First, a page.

This is the Pelisor Castle, which was opened in 1903, much smaller than the Peles, yet providing for more intimacy, with a canopy of harmonious, lively colours, from the glazed tiles on towers’ roof to the framing of external wood beams, from the windows and the balcony to the white wall-sides and the carved stone at the first level.
As shining and cheerful as The Peles, the interior of Pelisor bears a much heavier imprint of modernity. Padded walls resplendent in bright colours, moulding ceilings, ironworks, carved gold-plated furniture, carved doors, warm-coloured drapes and tapestry add tranquility and a refined sense of elegance to the building.
Designed by architect Carol Liman, The Pelisor Castle hosted in its 70 rooms King Ferdinand and Queen Maria and their children Carol, the future King Carol II, Maria, the future Queen of Yugoslavia, Elisabeta, the future Queen of Greece, Nicolae, Ileana and Mircea.
As we said above, before the Peles Castle was raised, the summer house of Carol I and Elisabeta was sheltered by the precint of the Sinaia Monastery.
They lived in the newly-constructed cells, which composed the second quadrilateral (compared to the old monastery), holding in its middle a new church, bigger than the foundation that Spatharus Mihail Cantacuzino had erected 150 years before.
The eleven summer seasons spent by the sovereigns at the monastery, in the simplicity of the white-painted cells, the quietness and beauty of the place and the fondly memory of their daughter Maria, who was always having a happy time when she came to the monastery, made the Queen-poetess, Carmen Silva, utter: "The most beautiful memories of my life are those that I spent at the Sinaia Monastery”.
As the sovereigns had desperately grown in love with the monastery and since the church they used to congregate at on festival days fell short of Royal House’s standards, once with the erection of the Pelisor, master-builders raised the big church of the Sinaia Monastery. This church was designed by architect George Mandrea, who gave the exterior wall-sides a typically-Romanian architectural style. Belts of red bricks stretching beneath the cornice, niches housing painted saints, and, underneath, another belt, a bunch of twisted ropes of green enameled ceramics, give the exterior decoration a sense of completion.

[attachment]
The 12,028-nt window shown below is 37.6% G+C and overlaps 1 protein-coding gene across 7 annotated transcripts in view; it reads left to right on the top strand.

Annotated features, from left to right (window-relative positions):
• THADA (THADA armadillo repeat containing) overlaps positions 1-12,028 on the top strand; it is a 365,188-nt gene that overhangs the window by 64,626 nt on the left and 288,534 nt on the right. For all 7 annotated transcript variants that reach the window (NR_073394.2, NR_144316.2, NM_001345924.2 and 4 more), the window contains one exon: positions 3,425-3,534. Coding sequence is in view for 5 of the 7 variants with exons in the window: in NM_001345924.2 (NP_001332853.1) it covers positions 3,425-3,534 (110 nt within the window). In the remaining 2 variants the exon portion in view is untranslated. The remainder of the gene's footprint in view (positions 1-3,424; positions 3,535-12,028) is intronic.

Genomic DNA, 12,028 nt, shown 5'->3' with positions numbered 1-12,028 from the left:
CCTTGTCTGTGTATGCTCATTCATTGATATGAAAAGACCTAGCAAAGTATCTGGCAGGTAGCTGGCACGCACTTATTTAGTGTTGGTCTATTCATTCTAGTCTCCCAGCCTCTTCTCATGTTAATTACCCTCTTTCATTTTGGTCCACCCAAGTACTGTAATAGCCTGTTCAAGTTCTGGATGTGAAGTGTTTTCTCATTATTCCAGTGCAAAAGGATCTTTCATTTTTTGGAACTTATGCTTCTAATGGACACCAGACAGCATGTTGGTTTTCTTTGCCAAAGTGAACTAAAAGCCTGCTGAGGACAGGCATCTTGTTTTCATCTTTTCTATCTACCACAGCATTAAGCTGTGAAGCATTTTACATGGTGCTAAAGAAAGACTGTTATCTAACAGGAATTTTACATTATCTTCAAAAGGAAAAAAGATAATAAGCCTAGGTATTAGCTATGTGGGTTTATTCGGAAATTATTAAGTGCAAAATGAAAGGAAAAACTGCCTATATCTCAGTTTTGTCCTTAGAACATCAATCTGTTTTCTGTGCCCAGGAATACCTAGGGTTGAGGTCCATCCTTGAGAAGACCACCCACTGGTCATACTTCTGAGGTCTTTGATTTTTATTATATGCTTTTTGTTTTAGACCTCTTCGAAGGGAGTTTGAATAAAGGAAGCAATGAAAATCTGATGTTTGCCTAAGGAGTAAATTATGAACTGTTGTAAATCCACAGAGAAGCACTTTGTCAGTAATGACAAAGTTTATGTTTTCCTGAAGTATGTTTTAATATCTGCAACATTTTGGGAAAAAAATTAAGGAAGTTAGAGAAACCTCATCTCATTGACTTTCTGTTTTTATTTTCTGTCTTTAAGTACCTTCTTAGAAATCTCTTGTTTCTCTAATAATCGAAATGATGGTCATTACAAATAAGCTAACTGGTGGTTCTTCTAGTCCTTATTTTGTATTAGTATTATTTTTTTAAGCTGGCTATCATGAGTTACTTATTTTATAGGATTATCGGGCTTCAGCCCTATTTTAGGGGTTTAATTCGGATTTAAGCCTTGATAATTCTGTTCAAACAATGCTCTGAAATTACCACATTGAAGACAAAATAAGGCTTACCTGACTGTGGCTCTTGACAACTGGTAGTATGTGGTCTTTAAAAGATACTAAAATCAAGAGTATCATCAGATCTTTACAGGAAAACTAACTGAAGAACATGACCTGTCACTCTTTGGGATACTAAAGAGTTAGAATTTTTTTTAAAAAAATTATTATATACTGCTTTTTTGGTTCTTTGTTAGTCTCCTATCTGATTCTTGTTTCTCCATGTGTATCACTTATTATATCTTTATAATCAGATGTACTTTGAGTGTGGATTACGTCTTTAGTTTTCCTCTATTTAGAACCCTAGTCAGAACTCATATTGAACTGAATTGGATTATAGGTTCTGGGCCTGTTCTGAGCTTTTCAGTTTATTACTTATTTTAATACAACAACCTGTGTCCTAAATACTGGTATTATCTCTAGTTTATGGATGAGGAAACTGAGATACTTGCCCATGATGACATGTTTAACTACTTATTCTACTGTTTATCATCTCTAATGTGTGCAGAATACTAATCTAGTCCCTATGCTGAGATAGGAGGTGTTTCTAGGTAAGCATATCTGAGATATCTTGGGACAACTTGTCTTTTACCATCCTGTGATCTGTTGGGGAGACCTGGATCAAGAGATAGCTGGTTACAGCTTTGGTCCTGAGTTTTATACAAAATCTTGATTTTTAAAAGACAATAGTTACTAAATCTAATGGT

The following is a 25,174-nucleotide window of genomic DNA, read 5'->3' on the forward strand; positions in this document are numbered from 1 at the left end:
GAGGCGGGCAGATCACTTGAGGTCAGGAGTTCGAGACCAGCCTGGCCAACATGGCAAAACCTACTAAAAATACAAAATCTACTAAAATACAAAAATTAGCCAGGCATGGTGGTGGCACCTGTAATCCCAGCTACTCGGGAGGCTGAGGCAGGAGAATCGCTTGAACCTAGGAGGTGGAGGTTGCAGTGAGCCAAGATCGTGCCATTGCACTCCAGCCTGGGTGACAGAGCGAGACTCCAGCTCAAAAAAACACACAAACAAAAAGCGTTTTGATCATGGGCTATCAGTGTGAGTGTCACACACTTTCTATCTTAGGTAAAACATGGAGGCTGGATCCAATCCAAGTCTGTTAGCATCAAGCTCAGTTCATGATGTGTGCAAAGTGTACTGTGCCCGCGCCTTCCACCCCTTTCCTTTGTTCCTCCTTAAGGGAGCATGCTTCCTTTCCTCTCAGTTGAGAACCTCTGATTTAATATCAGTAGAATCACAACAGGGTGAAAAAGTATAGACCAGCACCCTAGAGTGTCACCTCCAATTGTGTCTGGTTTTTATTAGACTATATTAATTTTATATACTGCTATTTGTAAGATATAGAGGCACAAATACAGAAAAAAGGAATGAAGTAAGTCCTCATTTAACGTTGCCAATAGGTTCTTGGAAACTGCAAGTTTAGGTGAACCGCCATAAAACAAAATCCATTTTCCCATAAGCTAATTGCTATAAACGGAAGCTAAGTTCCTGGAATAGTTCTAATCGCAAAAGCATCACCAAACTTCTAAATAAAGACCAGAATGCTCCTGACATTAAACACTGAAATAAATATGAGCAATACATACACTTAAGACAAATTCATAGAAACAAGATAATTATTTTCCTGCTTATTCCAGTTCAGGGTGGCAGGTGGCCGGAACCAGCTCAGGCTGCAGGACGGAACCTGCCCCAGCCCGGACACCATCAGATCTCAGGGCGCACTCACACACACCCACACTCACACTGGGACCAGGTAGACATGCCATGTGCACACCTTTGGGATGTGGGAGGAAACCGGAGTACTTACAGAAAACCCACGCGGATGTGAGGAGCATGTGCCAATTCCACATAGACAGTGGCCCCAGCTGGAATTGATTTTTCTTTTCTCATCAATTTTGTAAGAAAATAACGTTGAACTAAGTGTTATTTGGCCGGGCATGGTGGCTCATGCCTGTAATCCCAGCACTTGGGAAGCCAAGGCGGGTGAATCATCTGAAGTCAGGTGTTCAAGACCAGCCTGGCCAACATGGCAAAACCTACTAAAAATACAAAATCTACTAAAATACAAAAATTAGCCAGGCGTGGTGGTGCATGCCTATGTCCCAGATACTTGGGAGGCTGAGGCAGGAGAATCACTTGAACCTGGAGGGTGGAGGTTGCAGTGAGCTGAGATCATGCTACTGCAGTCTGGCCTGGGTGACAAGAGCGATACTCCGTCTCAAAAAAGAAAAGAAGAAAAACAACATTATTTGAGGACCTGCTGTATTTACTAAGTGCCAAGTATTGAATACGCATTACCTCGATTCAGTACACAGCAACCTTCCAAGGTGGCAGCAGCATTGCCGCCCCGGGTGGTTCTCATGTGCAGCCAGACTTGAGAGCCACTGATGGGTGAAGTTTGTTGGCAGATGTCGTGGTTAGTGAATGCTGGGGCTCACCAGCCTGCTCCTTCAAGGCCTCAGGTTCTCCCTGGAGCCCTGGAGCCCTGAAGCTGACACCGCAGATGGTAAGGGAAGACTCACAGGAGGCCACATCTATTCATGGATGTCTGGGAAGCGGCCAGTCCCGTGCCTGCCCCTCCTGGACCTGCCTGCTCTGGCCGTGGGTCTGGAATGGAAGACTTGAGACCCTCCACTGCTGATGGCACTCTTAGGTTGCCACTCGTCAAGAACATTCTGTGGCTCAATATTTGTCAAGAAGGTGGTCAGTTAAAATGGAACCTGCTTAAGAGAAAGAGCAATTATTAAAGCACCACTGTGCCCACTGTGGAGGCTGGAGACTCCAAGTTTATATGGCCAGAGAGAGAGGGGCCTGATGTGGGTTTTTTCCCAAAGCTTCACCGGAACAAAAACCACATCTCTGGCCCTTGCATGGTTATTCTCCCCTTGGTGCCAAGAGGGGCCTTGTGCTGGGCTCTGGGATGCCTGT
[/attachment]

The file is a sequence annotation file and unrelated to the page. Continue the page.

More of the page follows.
At the entrance, monumental stone-carved columns of Brancoveanu style (after the name of ruler Brancoveanu’s Epoque) and three towers with golden chains on top of domes lend greatness to this Christian-Orthodox religious establishment.
Danish master-painter Aage Eoxner gave the interior painting the touches of the neo-Byzantine style. At the entrance, on the wall, portraits of Carol I and Elisabeta and their baby-girl Maria were painted to remind of the years spent by sovereigns at the Sinaia Monastery.
After the royal family began the construction of the Peles Castle, in a pursuit to establish their residence at Sinaia, many politicians and top businessmen decided to build leisure houses up there. Over the last 25 years of the 19th century, the glade that stretched along the river Prahova and meandered around the monastery became the town of Sinaia, a modern one, dotted with elegant villas located in parks and garden flowers, with cobble-stoned streets, ten hotels, a hydro-therapy Bath facility, a casino, a large central park where the Royal Guard’s fanfare gave concerts, and numberless sport fields for horse riding, chasing, skating and cricket, and, years later, tennis playing.
Sinaia was the first town illuminated with electricity in Romania (1890).
Blessed with the aestethic refinement of its location, so obvious at every step, by the year 1900 this resort of the Romanian aristocracy was baptized the Pearl of the Carpathians.
After 1900, the number of villas and tourist and sports facilities increased manifold. Among the newly-emerged constructions it is worth-mentioning the Hotel of Bathes, which provided helio and hydrotherapy, the luxurious Palace Hotel and the Casino. The last two buildings are located in the central park and connected by an underground tunnel to facilitate access to the gambling on hostile weather.
Resembling Monte Carlo’s building, the Casino has majestic roulette halls, bank facilities, chemin de fer and entertainment rooms, which attracted hordes of holiday-makers on Christmas and Holy Easter.
The increasing tide of tourist straming into Sinaia made the authorities of the Epoque set up a special train connection originating in Bucharest (120 km), which circulated on a daily time-table, reached Sinaia at 4:00 PM (when Casino opened) and started back to Bucharest at 10:00 PM (when the roulette closed), on the same day.
Whoever traveled from Budapest (Hungary) to Sinaia and backward, did not need to produce a passport at the border checkpoint.
Advertising publications issued by the Palace Hotel and the Casino always mentioned: "Sinaia is on the route of the ORIENT EXPRESS train”. This was not a fruitless invitation, as travelers on that train always got off to check in the Palace Hotel and visit the Casino.
Shut-down more than 50 years ago,for most of the time at the communists’ behest, the Casino has now fallen under the liability of Town Hall notables, who intend to restore it to its former glory and make it a must for all travelers to Sinaia.